baby's first word

First words: 3 tips for teaching baby to talk

Your baby’s first words

One of the most important milestones as a parent is when your little one says their first word. Was that English or just baby gibberish you just heard? Did they say ‘good’ or just ‘goo’? Which will come first, ‘ma-ma’ or ‘da-da’? There’s no denying that it’s an exciting time, and you can’t wait to experience it.

But, sometimes, you do have to wait. Like most aspects of parenting, there’s no set age when all babies start talking. Many say it’ll likely be between 12 and 18 months, but it could be earlier. According to Speech and Language UK, if your baby hasn’t said their first words by 18 months, it’s worth seeking advice from a specialist.

However, if you are eager to get your baby talking, have a go at using CAR. CAR is our simple acronym for teaching little ones to talk, and it stands for Conversation, Association, and Repetition.

1. Conversation

This may seem self-explanatory, but it’s an absolutely essential part of learning words and sentences. Though your baby may not understand all of what you’re saying, they’re picking up a lot more than you think, and keeping them included in a conversation can help them learn. Instead of talking to yourself or your partner when you’re looking after your little one, talk directly to them. Give them eye contact, and try to talk at their eye level – they can start to pick up on body language and mimic how you form words.

Another great way to converse with your baby is by asking them questions, then giving them easy choices which they can repeat. For example, ask what they would like to snack on, then follow it up by asking ‘would you like an apple, or a banana’, holding up each fruit as you say it. This can be done with drinks, food, toys, clothes and more. This helps your baby to learn both how to say the words, and what context to use them in. This brings us nicely onto the second tip…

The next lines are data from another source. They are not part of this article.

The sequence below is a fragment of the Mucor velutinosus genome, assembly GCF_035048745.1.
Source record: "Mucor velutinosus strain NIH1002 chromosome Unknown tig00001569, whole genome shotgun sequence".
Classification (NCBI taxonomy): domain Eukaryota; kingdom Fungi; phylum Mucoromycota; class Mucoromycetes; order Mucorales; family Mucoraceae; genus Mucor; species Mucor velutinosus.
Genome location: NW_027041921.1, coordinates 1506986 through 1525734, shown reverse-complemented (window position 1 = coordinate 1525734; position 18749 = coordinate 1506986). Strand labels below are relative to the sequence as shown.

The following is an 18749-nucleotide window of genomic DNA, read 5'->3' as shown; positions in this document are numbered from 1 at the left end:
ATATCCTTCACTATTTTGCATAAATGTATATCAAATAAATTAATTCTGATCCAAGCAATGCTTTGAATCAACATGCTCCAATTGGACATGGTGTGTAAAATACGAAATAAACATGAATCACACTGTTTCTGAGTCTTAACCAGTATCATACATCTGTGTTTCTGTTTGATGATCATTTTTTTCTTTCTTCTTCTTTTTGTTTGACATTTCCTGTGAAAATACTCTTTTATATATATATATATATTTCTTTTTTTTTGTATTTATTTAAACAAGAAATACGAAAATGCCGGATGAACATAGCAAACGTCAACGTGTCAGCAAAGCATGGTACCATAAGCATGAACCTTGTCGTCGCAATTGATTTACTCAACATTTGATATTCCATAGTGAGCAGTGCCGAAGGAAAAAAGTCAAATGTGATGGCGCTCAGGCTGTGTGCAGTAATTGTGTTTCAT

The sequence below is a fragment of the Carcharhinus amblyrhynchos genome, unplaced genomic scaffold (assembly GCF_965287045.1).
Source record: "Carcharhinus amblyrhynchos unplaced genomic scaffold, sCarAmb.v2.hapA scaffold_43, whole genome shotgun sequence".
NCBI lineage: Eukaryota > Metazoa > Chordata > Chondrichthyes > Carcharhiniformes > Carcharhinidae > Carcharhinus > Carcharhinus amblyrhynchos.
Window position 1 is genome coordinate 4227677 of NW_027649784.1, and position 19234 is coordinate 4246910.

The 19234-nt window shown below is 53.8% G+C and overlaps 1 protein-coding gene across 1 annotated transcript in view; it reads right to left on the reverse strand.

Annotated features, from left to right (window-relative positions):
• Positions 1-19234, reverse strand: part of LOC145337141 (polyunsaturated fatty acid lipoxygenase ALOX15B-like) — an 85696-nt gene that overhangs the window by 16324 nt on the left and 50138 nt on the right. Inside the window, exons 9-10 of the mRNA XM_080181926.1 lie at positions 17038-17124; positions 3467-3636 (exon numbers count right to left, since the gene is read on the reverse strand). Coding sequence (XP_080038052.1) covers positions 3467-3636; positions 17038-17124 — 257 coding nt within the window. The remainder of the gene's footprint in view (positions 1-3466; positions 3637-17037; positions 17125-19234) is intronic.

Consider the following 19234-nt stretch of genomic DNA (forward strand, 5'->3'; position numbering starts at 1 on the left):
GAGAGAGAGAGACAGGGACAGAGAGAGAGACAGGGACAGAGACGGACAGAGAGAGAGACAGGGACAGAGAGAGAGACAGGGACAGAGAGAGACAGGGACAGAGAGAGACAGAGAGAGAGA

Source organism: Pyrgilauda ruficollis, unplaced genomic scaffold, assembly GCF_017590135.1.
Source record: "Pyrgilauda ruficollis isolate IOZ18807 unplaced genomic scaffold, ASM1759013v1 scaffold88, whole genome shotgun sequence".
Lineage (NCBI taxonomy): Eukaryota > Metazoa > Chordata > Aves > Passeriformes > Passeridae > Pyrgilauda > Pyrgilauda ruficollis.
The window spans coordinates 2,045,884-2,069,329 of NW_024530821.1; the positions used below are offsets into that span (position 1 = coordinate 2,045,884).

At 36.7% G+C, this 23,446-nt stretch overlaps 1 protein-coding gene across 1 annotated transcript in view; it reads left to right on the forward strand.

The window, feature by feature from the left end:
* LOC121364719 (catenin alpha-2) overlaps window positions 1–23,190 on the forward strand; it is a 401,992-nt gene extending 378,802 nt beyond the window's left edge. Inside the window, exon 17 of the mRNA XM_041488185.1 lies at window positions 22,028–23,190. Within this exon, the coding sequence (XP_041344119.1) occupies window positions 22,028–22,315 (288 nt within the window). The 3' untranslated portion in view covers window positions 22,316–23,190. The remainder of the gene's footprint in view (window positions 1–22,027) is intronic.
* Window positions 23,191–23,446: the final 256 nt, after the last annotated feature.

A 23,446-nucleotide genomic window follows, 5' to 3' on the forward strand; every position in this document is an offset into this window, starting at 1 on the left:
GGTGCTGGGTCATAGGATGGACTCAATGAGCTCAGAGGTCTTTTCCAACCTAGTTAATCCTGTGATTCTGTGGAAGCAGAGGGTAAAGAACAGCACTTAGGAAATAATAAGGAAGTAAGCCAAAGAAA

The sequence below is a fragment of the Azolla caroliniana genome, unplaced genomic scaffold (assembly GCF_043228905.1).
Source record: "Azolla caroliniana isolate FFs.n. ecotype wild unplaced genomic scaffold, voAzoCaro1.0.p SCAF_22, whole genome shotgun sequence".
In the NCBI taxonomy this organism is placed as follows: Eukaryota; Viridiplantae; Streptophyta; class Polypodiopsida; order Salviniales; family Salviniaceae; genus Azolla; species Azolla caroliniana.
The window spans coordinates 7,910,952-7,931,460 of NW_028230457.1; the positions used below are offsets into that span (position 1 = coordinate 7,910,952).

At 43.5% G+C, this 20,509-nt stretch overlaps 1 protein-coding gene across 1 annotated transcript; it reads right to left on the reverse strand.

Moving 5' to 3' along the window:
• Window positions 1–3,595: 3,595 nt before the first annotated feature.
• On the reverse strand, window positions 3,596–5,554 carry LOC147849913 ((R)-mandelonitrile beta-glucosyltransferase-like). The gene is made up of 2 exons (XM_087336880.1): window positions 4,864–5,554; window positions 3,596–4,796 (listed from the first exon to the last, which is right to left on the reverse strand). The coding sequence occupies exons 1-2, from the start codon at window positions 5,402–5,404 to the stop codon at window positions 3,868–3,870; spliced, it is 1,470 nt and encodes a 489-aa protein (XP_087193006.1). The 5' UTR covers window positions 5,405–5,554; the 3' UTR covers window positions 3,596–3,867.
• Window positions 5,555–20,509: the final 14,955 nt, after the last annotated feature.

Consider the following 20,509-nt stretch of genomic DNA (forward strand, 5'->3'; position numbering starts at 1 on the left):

2. Association

Connecting language with the world around you can help your little one develop a better understanding of words and their meaning. When you’re picking something up in front of your baby, show them and say its name out loud, like a cup or a hat. You’ll likely find that they start pointing and gesturing at things that they want, which is a great opportunity to encourage your baby to say its name instead.

There are a number of resources available to help you with word associations, or you can make your own! Flashcards, posters, videos and picture books can be really helpful with words and their meanings. The important thing is to have patience – everything is new to your baby, and they have a whole lot of learning to do in their little heads!

3. Repetition

That being said, you’ll find yourself repeating things over and over and over again. This is all part of the process, and can be incredibly beneficial when learning to talk! Using the same words and phrases repeatedly will help to reinforce them in your baby’s mind, and eventually they will start to say it back. In the same vein, you can encourage them to repeat words that they’ve said before to help them learn and remember.

We should warn you – long, tiring sessions spent repeating ‘ma-ma’ or ‘bo-ttle’ can make you forget how to speak like a normal adult. If you have to nip to the shops, try not to speak to the cashier in baby-talk!

For more advice and parenting tips, you can find plenty of articles over on our blog.


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